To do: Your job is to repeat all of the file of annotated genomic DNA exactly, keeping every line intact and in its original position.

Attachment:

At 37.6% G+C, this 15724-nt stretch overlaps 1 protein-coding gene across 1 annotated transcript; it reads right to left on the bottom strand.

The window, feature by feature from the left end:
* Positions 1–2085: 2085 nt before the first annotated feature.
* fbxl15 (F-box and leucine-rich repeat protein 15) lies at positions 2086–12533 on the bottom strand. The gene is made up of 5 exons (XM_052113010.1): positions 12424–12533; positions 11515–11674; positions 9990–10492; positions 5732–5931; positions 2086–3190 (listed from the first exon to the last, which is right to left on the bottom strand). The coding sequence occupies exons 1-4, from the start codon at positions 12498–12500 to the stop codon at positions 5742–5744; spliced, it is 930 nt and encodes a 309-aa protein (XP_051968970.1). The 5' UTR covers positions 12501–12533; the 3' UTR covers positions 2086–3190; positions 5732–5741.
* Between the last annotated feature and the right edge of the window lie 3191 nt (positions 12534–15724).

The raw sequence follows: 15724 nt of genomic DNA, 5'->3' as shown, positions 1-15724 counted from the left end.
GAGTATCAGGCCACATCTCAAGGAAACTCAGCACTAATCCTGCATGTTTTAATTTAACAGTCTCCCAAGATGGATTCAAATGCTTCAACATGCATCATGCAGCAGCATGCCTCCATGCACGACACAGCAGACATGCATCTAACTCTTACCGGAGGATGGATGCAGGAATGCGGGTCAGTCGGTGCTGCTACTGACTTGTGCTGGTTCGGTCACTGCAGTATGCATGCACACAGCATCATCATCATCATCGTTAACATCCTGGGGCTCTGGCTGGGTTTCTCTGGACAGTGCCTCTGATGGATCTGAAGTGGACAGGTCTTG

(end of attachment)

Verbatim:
At 37.6% G+C, this 15724-nt stretch overlaps 1 protein-coding gene across 1 annotated transcript; it reads right to left on the bottom strand.

The window, feature by feature from the left end:
* Positions 1–2085: 2085 nt before the first annotated feature.
* fbxl15 (F-box and leucine-rich repeat protein 15) lies at positions 2086–12533 on the bottom strand. The gene is made up of 5 exons (XM_052113010.1): positions 12424–12533; positions 11515–11674; positions 9990–10492; positions 5732–5931; positions 2086–3190 (listed from the first exon to the last, which is right to left on the bottom strand). The coding sequence occupies exons 1-4, from the start codon at positions 12498–12500 to the stop codon at positions 5742–5744; spliced, it is 930 nt and encodes a 309-aa protein (XP_051968970.1). The 5' UTR covers positions 12501–12533; the 3' UTR covers positions 2086–3190; positions 5732–5741.
* Between the last annotated feature and the right edge of the window lie 3191 nt (positions 12534–15724).

The raw sequence follows: 15724 nt of genomic DNA, 5'->3' as shown, positions 1-15724 counted from the left end.
GAGTATCAGGCCACATCTCAAGGAAACTCAGCACTAATCCTGCATGTTTTAATTTAACAGTCTCCCAAGATGGATTCAAATGCTTCAACATGCATCATGCAGCAGCATGCCTCCATGCACGACACAGCAGACATGCATCTAACTCTTACCGGAGGATGGATGCAGGAATGCGGGTCAGTCGGTGCTGCTACTGACTTGTGCTGGTTCGGTCACTGCAGTATGCATGCACACAGCATCATCATCATCATCGTTAACATCCTGGGGCTCTGGCTGGGTTTCTCTGGACAGTGCCTCTGATGGATCTGAAGTGGACAGGTCTTG